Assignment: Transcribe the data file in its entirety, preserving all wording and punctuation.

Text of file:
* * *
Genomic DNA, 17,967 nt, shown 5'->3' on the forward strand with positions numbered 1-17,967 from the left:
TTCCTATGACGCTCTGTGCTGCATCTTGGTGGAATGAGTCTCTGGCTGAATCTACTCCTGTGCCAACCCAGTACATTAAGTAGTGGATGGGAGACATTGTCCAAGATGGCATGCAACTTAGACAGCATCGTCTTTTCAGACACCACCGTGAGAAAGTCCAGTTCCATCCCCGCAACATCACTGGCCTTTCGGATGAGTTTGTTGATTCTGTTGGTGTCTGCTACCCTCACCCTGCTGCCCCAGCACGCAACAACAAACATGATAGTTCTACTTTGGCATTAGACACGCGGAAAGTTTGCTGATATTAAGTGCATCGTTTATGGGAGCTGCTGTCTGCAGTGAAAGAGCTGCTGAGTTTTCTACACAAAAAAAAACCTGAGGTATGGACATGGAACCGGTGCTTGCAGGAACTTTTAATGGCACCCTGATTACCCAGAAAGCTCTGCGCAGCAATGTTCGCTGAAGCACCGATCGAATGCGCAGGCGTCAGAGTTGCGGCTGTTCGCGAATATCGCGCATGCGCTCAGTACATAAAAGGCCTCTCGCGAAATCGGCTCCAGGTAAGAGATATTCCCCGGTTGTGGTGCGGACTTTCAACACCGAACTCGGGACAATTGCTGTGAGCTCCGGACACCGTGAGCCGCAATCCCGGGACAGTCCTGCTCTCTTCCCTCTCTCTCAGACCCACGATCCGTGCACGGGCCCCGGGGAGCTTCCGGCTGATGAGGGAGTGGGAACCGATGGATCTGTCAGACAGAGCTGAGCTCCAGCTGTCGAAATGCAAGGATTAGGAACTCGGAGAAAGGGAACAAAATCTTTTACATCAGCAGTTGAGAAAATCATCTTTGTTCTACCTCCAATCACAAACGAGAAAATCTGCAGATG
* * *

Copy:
Genomic DNA, 17,967 nt, shown 5'->3' on the forward strand with positions numbered 1-17,967 from the left:
TTCCTATGACGCTCTGTGCTGCATCTTGGTGGAATGAGTCTCTGGCTGAATCTACTCCTGTGCCAACCCAGTACATTAAGTAGTGGATGGGAGACATTGTCCAAGATGGCATGCAACTTAGACAGCATCGTCTTTTCAGACACCACCGTGAGAAAGTCCAGTTCCATCCCCGCAACATCACTGGCCTTTCGGATGAGTTTGTTGATTCTGTTGGTGTCTGCTACCCTCACCCTGCTGCCCCAGCACGCAACAACAAACATGATAGTTCTACTTTGGCATTAGACACGCGGAAAGTTTGCTGATATTAAGTGCATCGTTTATGGGAGCTGCTGTCTGCAGTGAAAGAGCTGCTGAGTTTTCTACACAAAAAAAAACCTGAGGTATGGACATGGAACCGGTGCTTGCAGGAACTTTTAATGGCACCCTGATTACCCAGAAAGCTCTGCGCAGCAATGTTCGCTGAAGCACCGATCGAATGCGCAGGCGTCAGAGTTGCGGCTGTTCGCGAATATCGCGCATGCGCTCAGTACATAAAAGGCCTCTCGCGAAATCGGCTCCAGGTAAGAGATATTCCCCGGTTGTGGTGCGGACTTTCAACACCGAACTCGGGACAATTGCTGTGAGCTCCGGACACCGTGAGCCGCAATCCCGGGACAGTCCTGCTCTCTTCCCTCTCTCTCAGACCCACGATCCGTGCACGGGCCCCGGGGAGCTTCCGGCTGATGAGGGAGTGGGAACCGATGGATCTGTCAGACAGAGCTGAGCTCCAGCTGTCGAAATGCAAGGATTAGGAACTCGGAGAAAGGGAACAAAATCTTTTACATCAGCAGTTGAGAAAATCATCTTTGTTCTACCTCCAATCACAAACGAGAAAATCTGCAGATG